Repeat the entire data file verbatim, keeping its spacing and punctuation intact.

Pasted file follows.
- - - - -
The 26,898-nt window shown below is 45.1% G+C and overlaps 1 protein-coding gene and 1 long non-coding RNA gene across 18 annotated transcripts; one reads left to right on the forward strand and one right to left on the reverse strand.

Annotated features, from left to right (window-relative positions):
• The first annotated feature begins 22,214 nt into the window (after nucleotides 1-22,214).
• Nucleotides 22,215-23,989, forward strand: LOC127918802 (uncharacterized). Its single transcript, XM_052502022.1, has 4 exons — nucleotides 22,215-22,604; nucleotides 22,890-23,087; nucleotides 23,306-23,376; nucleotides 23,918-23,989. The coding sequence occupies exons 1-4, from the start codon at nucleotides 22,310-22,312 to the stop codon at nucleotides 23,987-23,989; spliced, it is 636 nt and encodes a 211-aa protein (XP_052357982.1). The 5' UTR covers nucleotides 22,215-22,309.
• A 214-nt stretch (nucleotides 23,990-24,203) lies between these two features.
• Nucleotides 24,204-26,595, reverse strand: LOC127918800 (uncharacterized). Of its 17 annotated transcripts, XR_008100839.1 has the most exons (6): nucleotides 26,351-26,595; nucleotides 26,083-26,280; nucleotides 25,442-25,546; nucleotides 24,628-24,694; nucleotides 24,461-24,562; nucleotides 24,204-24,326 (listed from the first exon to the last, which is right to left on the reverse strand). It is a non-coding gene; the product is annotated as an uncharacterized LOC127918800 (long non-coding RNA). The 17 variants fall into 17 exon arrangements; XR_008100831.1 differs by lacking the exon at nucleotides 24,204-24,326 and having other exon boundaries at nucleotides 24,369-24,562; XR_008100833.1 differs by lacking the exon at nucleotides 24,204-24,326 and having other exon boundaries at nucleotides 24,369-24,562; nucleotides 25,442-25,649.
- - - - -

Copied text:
The 26,898-nt window shown below is 45.1% G+C and overlaps 1 protein-coding gene and 1 long non-coding RNA gene across 18 annotated transcripts; one reads left to right on the forward strand and one right to left on the reverse strand.

Annotated features, from left to right (window-relative positions):
• The first annotated feature begins 22,214 nt into the window (after nucleotides 1-22,214).
• Nucleotides 22,215-23,989, forward strand: LOC127918802 (uncharacterized). Its single transcript, XM_052502022.1, has 4 exons — nucleotides 22,215-22,604; nucleotides 22,890-23,087; nucleotides 23,306-23,376; nucleotides 23,918-23,989. The coding sequence occupies exons 1-4, from the start codon at nucleotides 22,310-22,312 to the stop codon at nucleotides 23,987-23,989; spliced, it is 636 nt and encodes a 211-aa protein (XP_052357982.1). The 5' UTR covers nucleotides 22,215-22,309.
• A 214-nt stretch (nucleotides 23,990-24,203) lies between these two features.
• Nucleotides 24,204-26,595, reverse strand: LOC127918800 (uncharacterized). Of its 17 annotated transcripts, XR_008100839.1 has the most exons (6): nucleotides 26,351-26,595; nucleotides 26,083-26,280; nucleotides 25,442-25,546; nucleotides 24,628-24,694; nucleotides 24,461-24,562; nucleotides 24,204-24,326 (listed from the first exon to the last, which is right to left on the reverse strand). It is a non-coding gene; the product is annotated as an uncharacterized LOC127918800 (long non-coding RNA). The 17 variants fall into 17 exon arrangements; XR_008100831.1 differs by lacking the exon at nucleotides 24,204-24,326 and having other exon boundaries at nucleotides 24,369-24,562; XR_008100833.1 differs by lacking the exon at nucleotides 24,204-24,326 and having other exon boundaries at nucleotides 24,369-24,562; nucleotides 25,442-25,649.